As for performing, back in March, my friend who is a music therapist in Japan asked me to do a Facebook Live concert for people who are still suffering with PTSD from after the 2011 tsunami. We tried many methods of live streaming but nothing worked well enough, plus the 13-hour time difference made it extra hard to schedule. So instead, I asked people to send me some requests, which I then recorded and posted on YouTube. So far I’ve done four pieces, and it’s a learning process for me to use devices to record and edit, but I’m looking forward to more!
I grew up in the Kansai area of Japan which is very famous for comedy — most of Japanese comedians are from this area. Making people laugh is one thing that everybody there is passionate about — it’s in our blood. Over the years I’ve been working on how to put music and comedy together. And, I want to use some serious violin pieces for it so that people become more familiar with classical music. We’ll see what happens — stay tuned!
Maintaining my health is very important to me too. Playing the violin is the most unnatural position for your body, and an orchestra job is hard physical work, so it is important to maintain your physical strength. Under normal circumstances, I find it hard to motivate myself to exercise, but now I walk 1-2 hours a day with my husband, and I take online yoga classes regularly. My days are pretty full!
What are you missing the most right now?
I miss my TSO colleagues….I really miss playing on the stage with them. I miss FaceTiming with my father who has Alzheimer’s and is living in a nursing home in Japan. I miss seeing our aunt here. I miss all my friends in Japan since I can’t visit them this summer. Basically I miss seeing people face to face.
Books, films, or TV on the go?
I’ve been reading Japanese books, including comic books. Comic books are a huge part of Japanese culture. Plus, there are many educational comic books, as well as those just for entertainment.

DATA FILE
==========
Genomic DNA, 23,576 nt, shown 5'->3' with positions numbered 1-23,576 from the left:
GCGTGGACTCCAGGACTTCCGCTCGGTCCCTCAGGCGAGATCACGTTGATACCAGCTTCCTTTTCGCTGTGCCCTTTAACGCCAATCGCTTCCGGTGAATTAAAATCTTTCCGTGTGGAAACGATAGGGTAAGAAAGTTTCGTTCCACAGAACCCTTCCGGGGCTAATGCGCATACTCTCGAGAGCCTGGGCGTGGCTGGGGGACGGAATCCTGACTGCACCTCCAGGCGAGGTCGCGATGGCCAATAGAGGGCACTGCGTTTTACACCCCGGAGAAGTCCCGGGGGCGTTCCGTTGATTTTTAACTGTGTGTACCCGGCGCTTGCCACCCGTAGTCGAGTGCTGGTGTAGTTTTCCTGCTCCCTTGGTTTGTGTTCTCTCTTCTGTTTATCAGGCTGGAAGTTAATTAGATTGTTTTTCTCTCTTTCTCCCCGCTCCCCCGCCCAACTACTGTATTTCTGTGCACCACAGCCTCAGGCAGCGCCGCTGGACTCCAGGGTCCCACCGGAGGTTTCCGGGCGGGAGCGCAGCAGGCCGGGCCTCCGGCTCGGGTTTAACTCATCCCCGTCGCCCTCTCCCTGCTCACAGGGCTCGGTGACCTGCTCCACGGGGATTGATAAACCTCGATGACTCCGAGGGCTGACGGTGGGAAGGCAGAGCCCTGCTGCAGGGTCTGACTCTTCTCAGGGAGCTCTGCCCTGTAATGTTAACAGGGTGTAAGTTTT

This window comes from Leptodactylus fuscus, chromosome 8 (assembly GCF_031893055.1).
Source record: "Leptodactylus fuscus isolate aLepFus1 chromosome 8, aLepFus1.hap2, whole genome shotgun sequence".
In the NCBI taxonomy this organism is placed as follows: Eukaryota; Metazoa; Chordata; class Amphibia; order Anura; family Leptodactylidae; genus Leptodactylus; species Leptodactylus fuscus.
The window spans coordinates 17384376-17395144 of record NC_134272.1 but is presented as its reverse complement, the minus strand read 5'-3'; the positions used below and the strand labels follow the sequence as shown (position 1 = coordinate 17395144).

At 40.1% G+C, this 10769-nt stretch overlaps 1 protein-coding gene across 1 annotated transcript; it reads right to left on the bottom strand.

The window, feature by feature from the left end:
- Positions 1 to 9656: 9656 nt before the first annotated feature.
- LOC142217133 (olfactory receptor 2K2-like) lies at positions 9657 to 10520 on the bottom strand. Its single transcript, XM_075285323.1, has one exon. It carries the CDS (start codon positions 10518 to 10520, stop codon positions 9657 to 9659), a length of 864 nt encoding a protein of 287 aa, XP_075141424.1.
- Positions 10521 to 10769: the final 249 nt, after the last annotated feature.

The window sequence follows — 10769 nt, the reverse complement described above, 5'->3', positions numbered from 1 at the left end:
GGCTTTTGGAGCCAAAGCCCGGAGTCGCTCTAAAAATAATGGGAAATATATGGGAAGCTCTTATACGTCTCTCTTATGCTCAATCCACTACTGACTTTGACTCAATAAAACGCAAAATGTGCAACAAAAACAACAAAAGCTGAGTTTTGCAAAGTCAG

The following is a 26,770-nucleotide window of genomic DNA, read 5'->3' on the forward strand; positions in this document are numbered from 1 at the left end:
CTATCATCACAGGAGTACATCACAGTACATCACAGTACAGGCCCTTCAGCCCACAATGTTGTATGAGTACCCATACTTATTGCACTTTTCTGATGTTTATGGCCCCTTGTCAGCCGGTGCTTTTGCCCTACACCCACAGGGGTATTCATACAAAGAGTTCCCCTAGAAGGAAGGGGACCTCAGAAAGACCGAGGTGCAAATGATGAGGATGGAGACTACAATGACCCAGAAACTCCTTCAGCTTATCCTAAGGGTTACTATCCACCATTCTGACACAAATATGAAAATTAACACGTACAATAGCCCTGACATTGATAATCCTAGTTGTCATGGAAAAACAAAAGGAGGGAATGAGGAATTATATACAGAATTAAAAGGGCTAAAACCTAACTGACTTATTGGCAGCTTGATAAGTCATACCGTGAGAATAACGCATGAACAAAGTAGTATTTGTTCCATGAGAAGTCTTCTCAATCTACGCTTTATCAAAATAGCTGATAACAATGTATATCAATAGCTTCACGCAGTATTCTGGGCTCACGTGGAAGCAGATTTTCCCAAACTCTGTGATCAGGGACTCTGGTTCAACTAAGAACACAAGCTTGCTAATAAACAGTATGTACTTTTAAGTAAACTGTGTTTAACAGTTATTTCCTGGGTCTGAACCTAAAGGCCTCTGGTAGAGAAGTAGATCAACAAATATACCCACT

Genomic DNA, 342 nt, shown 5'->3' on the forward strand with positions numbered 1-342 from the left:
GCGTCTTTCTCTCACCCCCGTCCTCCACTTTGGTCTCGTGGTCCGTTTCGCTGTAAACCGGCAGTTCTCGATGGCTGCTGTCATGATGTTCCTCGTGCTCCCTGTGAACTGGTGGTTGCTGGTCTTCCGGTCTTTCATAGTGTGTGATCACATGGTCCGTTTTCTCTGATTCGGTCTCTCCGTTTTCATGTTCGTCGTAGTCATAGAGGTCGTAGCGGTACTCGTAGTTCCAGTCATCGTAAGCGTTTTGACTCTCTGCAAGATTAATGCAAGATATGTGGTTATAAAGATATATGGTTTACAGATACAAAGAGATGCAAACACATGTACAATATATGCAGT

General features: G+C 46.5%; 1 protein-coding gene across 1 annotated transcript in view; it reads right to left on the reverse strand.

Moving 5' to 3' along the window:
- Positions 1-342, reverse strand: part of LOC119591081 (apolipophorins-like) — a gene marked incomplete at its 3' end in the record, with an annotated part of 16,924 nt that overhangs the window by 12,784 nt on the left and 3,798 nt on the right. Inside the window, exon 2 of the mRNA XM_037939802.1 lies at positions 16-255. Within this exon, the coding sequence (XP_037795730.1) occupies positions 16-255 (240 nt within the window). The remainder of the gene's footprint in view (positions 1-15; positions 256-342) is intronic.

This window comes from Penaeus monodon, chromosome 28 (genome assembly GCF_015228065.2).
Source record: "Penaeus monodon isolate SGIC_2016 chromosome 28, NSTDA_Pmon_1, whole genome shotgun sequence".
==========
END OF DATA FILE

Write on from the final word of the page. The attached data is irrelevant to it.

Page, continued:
I also love murder mysteries and books on human psychology and behaviour. I consider myself to be a little crazy, so psychology is a favourite topic of mine. And, of course, some heart-warming fiction is good to read and have a cry over!
One thing you can’t live without right now?
To begin with, music is my life. No matter what happens I will always find a way to express myself, and to connect with people, through music. So to me, that’s not something I feel special about right now. It has been my life, and it will be with me no matter what.
But at times like this, we need to boost up our energy, and laughing is the best way! When we are in these kinds of stressful situations, our world becomes smaller and smaller — especially for the elderly. If you have grandparents, send them funny pictures, or videos, or jokes. Laughing is incredibly important!
Words of wisdom to get through this?
“Live the day without fear and sadness but with full of honesty, kindness, and joy.” — Tempu Nakamura, the first Japanese yogi.
Life without fear or sadness is almost impossible for any of us at any time, but even so, try to help the people around you with small acts of kindness so that they do not feel alone.
My favourite Japanese saying is, “Laughter is the key to happiness.” My grandmother taught me never to complain, and let me tell you, it is hard!!! Honestly, I complain a lot, but at least I love making people laugh. So I will continue to laugh until we see the end of this!